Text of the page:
Book Review: Sealed by Katie Langston

Book cover of "Sealed" by Katie Langston

When I was a kid growing up in Maine, I used to take church very seriously. It seemed like everyone around me wanted me to take church seriously, but with the frustrated expectation that kids and teens generally didn’t. As a sensitive kid trying to earn love and approval in my family and community, I internalized rigid messages about obedience and perfection, all the while feeling like I was doing what was expected of me.

In Sealed: An Unexpected Journey into the Heart of Grace, released earlier this week, Mormon feminist Katie Langston tells the story of her own faith journey. She also took the messages about faith and belief seriously from the time she was a child and ended up in a cycle of shame and desperate prayers for forgiveness, always feeling that her worthiness and hope for salvation were in question. As a child, Katie asked her mother if families could really be together forever.

“We can, sweeting, we can,” she said, her response both reassuring and disorienting. It was a daunting contingency, but I loved my parents desperately, so I was determined to keep our sealing secure. I only had an inkling then how difficult it would prove to be.

Sealed, p. 6

Katie’s spiritual autobiography tells a compelling story of faith throughout her life, beginning and traveling through Mormonism and eventually ending up in a different Christian tradition. Unlike other Mormon exit stories, this is much more than a journey from ‘in’ to ‘out,’ from belief to unbelief. Katie wrestles over time with her understanding of God, what God needs from her, and her discovery of God’s grace in her life. Her journey is both unique and relatable and touches on sensitive issues of bodies and sexuality in a forthright way.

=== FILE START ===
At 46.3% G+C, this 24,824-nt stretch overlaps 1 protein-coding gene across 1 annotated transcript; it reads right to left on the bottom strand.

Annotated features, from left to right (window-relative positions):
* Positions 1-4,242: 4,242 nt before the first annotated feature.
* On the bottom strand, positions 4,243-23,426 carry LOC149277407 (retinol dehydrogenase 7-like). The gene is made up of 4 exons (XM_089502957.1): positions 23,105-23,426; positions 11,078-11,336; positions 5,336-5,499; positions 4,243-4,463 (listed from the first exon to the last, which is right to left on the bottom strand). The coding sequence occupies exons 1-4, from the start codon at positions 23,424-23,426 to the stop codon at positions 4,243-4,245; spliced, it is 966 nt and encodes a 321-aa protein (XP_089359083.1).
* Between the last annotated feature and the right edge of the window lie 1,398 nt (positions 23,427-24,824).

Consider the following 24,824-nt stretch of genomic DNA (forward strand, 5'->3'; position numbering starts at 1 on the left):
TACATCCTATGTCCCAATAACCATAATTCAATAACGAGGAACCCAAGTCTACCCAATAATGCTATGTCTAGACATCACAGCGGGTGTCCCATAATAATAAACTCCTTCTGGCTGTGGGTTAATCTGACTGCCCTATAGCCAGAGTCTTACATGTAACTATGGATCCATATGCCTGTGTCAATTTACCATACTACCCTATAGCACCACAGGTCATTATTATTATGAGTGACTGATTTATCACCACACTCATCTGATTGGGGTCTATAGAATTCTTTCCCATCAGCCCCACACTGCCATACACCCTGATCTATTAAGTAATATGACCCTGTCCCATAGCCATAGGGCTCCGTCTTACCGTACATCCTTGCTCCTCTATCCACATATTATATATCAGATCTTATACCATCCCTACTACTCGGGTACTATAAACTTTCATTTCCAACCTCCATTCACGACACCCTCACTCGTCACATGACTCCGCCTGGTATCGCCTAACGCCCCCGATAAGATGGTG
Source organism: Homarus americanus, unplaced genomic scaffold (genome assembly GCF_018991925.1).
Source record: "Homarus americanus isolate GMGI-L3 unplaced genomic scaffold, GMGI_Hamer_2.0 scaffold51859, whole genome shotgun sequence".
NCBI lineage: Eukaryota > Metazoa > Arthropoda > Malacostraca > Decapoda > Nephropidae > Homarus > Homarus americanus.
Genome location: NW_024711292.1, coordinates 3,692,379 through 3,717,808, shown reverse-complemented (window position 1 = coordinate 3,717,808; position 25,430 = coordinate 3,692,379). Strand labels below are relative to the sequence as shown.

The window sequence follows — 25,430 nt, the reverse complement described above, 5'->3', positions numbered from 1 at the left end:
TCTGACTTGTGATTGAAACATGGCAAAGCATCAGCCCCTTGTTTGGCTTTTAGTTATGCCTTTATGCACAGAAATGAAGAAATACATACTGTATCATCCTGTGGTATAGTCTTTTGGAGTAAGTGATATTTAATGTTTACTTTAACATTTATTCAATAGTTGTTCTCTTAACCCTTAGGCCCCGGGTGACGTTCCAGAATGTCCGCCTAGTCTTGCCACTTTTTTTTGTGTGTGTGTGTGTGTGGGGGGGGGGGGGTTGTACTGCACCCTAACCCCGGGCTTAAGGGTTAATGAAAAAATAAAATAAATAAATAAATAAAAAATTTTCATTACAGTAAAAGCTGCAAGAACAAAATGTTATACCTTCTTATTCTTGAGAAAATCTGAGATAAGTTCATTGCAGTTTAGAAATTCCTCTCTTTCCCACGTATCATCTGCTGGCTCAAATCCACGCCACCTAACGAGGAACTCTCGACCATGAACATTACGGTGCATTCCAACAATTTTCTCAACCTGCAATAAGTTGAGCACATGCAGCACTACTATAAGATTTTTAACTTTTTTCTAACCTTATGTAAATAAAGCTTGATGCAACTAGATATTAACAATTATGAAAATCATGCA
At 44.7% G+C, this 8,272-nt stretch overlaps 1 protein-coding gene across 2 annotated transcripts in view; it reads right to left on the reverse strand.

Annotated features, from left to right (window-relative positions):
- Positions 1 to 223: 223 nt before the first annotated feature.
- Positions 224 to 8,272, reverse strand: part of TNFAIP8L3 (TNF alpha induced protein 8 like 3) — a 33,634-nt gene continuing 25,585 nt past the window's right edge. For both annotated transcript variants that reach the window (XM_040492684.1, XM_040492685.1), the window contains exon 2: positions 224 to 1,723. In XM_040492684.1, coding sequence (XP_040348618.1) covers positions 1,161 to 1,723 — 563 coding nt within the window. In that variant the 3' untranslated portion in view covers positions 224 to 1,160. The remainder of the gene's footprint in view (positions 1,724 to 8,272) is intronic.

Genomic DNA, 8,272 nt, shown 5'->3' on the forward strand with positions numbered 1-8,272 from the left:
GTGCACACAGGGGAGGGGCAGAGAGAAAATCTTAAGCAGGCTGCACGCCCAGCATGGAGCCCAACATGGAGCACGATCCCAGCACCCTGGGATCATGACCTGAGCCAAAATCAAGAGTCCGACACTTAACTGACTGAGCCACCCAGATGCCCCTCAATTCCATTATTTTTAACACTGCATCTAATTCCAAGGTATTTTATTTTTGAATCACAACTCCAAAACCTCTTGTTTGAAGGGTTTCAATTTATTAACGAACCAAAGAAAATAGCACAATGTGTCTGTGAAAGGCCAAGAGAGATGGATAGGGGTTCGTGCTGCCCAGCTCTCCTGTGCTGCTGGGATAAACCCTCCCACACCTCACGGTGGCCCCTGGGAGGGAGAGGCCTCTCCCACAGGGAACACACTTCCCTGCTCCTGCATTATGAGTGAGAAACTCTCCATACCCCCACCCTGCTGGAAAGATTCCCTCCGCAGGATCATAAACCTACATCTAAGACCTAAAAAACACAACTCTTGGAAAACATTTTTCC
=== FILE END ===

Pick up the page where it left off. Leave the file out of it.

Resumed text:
If you are wrestling with the fact that the church you attend does not speak to the connection you feel with God, this is the book for you.

Buy on Amazon.

Katie Langston, Sealed: An Unexpected Journey into the Heart of Grace (Thornbush Press, 2021).

Nancy Ross
Nancy Ross
Nancy Ross is an associate professor Utah Tech University, where she has been teaching for 16 years. Her Ph D is in art history, but her current research focuses on the history and sociology of religion. She recently co-edited a book with Sara K.S. Hanks titled "Where We Must Stand: Ten Years of Feminist Mormon Housewives" (2018) and has just co-edited “Shades of Becoming: Poems of Transition” with Kristen R. Shill. She is an ordained elder in Community of Christ and pastor of the Southern Utah congregation and works for the Pacific Southwest International Mission Center as an Emerging Church Practitioner.


Leave a Reply

This site uses Akismet to reduce spam. Learn how your comment data is processed.


Enter your email address to receive notification of new posts.

Related Posts

What Not To Say To Me About Breast Reconstruction After A Double Mastectomy

The first time I was diagnosed with breast cancer was in 2011. I was fortunate to have access to excellent medical care in a...

About Face

Not long ago, when my husband and I were in a stage of life where we were changing wards every few years, I kept...

Sacred Music Sunday: O Come, O Come, Emmanuel

Starting next Sunday, much of the Christian world will be celebrating Advent - a season of both preparing for Christmas by meditating on the...

#hearLDSwomen: Speaking Last in Sacrament Meeting

By Joni At the end of 2016, when we were wrapping up our tithing settlement, our bishop asked if we had any concerns or questions....
Submit a Guest Blog Post
Subscribe to Our Magazine
Social Media Auto Publish Powered By :